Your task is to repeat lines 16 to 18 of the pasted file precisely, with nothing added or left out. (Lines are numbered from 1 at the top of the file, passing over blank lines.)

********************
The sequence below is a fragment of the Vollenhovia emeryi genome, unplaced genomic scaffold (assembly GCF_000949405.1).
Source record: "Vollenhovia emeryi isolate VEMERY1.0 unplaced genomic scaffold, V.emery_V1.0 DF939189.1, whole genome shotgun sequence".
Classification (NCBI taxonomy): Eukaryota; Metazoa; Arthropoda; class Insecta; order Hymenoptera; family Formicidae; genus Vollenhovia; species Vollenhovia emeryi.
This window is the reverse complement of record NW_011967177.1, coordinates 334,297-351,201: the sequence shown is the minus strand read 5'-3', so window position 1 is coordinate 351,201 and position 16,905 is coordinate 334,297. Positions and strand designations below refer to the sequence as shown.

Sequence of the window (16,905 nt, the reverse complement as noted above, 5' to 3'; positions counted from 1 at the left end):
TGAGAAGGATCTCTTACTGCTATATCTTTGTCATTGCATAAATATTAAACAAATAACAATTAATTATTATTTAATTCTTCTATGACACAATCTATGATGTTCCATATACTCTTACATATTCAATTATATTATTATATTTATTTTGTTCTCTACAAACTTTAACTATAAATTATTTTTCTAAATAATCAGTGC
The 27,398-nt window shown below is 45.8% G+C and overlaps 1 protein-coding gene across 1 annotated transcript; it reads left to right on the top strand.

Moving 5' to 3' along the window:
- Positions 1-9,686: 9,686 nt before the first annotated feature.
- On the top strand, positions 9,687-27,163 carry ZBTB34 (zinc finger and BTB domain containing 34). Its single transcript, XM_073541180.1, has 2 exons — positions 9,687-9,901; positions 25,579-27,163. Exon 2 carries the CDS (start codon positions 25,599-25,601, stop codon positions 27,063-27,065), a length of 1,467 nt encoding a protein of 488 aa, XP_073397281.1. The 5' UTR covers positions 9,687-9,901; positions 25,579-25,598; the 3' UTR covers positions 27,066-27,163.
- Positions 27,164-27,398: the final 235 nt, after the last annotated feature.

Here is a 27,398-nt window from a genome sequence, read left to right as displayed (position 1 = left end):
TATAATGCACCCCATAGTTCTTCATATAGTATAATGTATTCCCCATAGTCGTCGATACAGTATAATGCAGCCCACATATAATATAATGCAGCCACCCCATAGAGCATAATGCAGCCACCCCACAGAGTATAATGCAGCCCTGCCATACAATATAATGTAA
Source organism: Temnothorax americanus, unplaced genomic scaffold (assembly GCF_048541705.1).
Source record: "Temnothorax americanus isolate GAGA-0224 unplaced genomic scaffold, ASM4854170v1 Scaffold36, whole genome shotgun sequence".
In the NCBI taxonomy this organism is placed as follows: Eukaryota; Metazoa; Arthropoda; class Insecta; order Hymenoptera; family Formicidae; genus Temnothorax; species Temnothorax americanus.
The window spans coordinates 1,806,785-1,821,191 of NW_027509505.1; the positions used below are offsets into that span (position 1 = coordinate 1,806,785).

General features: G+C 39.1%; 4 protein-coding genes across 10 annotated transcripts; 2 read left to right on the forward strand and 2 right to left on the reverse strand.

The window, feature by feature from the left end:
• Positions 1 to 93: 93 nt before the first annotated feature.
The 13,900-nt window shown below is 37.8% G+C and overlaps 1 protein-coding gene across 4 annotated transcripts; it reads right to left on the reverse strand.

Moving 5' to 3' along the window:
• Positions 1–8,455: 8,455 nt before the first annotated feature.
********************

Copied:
In the NCBI taxonomy this organism is placed as follows: Eukaryota; Metazoa; Arthropoda; class Insecta; order Hymenoptera; family Formicidae; genus Temnothorax; species Temnothorax americanus.
The window spans coordinates 1,806,785-1,821,191 of NW_027509505.1; the positions used below are offsets into that span (position 1 = coordinate 1,806,785).

General features: G+C 39.1%; 4 protein-coding genes across 10 annotated transcripts; 2 read left to right on the forward strand and 2 right to left on the reverse strand.